When you are done with all that, explain how decent educators (see Rockford) are isolated, and then fired for the sole reason that they actually brought decent curricula into the schools, and fought back when administrative hacks saw how much better they worked and pulled the rug out from disadvantaged children just starting to succeed.

If the general population ever got wind of even 1/3rd of the systemic "Enronesque" corruption in schools, they'd rip the piggish education establishment a hole large enough to drive a truck through.

But, Mr. Galt, you are correct in one area. Toppling the USSR required a Reagan, not a dishrag like Carter, and IL is populated with either supporters of this corrupt gravy train, or dish rags - too many of which are Republicans.



Your argument about economies of scale works fine for rolls of steel and Mail order houses. It falls completely flat re: education.

It may convince a few people

(who say they care - but really don't)

to stay on BIG EDUCATION's fat farm, but in a robust debate, it would whither under the light of reason.

You and Rep. Fritchey seem like decent people. If you say you care about the "children", please cease supporting the corrupt system that is using them to get powerful, rich, and fat.

Fund the child, not the bureaucracy.

At September 23, 2005 at 2:06 PM, Blogger Sharad said...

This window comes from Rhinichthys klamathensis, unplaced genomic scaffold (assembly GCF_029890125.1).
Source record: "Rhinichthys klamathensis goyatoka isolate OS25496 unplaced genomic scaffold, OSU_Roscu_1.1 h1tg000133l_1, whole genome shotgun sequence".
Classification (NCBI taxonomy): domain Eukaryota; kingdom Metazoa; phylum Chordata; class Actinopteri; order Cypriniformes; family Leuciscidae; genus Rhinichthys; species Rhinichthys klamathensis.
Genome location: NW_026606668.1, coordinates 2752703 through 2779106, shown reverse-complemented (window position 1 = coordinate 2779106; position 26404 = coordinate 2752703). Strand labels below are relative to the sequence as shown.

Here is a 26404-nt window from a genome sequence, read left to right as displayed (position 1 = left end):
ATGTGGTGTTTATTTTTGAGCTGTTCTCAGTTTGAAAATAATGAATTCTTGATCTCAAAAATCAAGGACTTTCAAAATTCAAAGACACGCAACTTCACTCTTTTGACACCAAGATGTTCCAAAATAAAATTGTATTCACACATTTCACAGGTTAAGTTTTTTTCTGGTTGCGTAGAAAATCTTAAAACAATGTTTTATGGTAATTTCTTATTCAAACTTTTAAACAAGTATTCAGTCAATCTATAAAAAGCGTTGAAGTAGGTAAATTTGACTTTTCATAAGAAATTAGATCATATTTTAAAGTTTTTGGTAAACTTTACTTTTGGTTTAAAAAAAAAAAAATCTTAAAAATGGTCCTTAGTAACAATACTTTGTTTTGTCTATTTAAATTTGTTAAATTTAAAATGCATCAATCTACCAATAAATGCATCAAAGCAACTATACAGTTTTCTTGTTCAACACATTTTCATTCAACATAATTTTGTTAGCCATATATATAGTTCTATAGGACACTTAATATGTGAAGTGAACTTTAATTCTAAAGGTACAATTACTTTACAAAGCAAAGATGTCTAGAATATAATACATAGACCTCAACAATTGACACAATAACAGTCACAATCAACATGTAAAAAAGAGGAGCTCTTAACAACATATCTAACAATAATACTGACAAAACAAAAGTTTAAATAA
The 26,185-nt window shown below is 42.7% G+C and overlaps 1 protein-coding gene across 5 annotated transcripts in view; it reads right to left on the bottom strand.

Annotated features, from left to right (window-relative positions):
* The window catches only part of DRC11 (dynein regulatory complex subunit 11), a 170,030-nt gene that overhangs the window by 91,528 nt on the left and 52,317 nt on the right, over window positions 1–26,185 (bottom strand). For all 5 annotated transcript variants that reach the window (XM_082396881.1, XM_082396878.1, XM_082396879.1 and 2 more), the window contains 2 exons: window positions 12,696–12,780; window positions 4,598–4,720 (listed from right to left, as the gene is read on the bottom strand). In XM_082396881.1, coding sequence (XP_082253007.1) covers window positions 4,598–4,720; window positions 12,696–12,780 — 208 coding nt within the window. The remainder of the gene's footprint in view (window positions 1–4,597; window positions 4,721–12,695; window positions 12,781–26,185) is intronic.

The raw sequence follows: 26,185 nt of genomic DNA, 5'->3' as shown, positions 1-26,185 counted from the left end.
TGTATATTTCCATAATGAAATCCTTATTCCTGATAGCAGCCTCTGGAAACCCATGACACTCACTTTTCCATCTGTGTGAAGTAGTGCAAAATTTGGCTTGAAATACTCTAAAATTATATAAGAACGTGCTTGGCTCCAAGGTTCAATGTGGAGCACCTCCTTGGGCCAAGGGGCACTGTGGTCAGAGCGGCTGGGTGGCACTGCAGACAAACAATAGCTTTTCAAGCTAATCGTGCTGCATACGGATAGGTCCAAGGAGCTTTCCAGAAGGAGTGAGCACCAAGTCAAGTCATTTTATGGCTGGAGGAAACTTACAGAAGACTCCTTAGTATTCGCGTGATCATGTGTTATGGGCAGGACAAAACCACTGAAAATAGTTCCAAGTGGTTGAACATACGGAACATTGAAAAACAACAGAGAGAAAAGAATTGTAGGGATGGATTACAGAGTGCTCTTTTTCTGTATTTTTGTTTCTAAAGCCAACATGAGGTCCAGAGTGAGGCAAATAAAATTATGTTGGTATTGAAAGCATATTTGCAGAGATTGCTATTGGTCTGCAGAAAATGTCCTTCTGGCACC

The state's education bureaucracy has grown out of control, and has been that way for years. Teachers unions no longer have the student's interest at heart, and since Blago has alienated nearly every single one of his core constituencies already, I don't see the problem in abandoning the teachers unions. The whole concept of districts is bogus. We pay countless administrators to do the work of 1 or 2 people, maybe. I can speak from the perspective of a recent product of the Illinois public education system. If it wasn't for IMSA (Illinois Math & Science Academy, in Aurora, IL, one of the few bastions of real teaching going on in this state's education system), I would be in a terrible place right now. Kids are graduating high school never having written a research paper, never having given a public speech, never participating in more than the bare minimum. Is this the image we want to project to others? We are doing the children of this state an egregious disservice. It's up to honest legistators like Rep. Fritchey to fix our mess of an education system. Starting with desegregation. I lived in a 75% white / 20% black / 3% Hispanic / 2% Asian town (Carbondale) when I went to elementary school. But I went to school in a 70% black district, while the other two Carbondale districts were 98% white. Where is Brown v. Board when we need it? Nonexistent, apparently. Anyone that has ever been inside a Chicago Public School would think this country is replaying the 1960s in terms of racial inequities prevalent throughout Chicago schools. Second, I'm generally pro-union, but what needs to happen is a massive dismantling of the teachers unions' collective grip on the education budget. Property tax funding of education is a sham. That's how rich districts like Napervilleand poor districts like Galesburg are created. Perhaps increase income tax progressively, or keep the property tax system in place, but redistribute the money. Oh, and in reply to extreme wisdom, I must say that I hope you are including academically gifted students in with the special ed. group, because they deserve far better treatment by the public education system than what they are getting. These are kids that will be our most productive members of society, and they have to start each year of math class up to the 5th grade with a review of addition? I say we should scrap the whole thing and start from scratch.